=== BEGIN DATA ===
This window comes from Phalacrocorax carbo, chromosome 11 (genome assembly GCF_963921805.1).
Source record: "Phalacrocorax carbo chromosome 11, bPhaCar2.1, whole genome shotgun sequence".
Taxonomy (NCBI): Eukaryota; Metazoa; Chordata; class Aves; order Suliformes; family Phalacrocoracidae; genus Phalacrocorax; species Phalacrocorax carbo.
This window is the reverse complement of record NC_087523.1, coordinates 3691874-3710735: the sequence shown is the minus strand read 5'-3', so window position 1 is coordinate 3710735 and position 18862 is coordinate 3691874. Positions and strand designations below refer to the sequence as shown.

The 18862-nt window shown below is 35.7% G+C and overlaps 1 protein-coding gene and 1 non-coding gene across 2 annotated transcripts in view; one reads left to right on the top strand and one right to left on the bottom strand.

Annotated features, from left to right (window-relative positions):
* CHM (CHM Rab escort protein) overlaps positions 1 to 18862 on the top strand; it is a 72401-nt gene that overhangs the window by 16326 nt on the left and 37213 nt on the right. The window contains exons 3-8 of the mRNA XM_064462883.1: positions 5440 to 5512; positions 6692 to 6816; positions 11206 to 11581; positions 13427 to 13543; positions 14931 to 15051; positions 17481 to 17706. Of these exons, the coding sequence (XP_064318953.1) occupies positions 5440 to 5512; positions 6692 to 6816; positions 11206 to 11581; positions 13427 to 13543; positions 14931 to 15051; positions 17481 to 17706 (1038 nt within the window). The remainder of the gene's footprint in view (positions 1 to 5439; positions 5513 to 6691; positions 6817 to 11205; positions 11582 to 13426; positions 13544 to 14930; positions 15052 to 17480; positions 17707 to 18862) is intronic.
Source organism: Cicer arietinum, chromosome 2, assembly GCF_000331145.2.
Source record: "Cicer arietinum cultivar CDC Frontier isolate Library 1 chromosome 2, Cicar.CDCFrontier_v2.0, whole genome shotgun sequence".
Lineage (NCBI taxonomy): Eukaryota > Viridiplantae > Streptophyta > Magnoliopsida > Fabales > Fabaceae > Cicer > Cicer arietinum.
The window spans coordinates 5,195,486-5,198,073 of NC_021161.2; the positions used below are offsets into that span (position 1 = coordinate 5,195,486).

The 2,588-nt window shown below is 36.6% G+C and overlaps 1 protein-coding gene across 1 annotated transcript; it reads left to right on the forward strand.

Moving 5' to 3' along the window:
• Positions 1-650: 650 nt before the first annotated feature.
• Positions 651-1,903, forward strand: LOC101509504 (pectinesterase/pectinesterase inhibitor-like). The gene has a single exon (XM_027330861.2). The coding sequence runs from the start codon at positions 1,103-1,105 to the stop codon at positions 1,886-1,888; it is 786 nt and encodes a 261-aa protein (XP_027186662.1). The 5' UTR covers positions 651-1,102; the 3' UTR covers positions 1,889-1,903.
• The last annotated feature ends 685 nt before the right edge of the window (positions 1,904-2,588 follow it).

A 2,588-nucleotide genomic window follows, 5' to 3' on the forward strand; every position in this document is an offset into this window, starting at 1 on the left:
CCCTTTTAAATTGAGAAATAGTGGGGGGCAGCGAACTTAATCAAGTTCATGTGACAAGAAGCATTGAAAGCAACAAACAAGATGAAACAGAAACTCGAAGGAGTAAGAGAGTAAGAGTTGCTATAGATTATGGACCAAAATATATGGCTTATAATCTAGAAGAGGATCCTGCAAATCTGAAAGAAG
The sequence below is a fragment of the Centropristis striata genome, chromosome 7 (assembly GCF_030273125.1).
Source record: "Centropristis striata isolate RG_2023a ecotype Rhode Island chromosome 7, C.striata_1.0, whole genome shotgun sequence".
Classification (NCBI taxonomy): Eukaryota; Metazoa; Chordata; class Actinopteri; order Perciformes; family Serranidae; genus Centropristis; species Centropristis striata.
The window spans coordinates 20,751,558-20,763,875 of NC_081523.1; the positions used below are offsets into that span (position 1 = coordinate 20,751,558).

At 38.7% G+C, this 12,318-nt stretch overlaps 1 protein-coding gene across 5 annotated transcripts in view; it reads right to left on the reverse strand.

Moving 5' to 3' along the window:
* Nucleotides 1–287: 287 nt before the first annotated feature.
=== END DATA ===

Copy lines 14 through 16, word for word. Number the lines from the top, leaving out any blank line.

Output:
• Positions 1-650: 650 nt before the first annotated feature.
• Positions 651-1,903, forward strand: LOC101509504 (pectinesterase/pectinesterase inhibitor-like). The gene has a single exon (XM_027330861.2). The coding sequence runs from the start codon at positions 1,103-1,105 to the stop codon at positions 1,886-1,888; it is 786 nt and encodes a 261-aa protein (XP_027186662.1). The 5' UTR covers positions 651-1,102; the 3' UTR covers positions 1,889-1,903.
• The last annotated feature ends 685 nt before the right edge of the window (positions 1,904-2,588 follow it).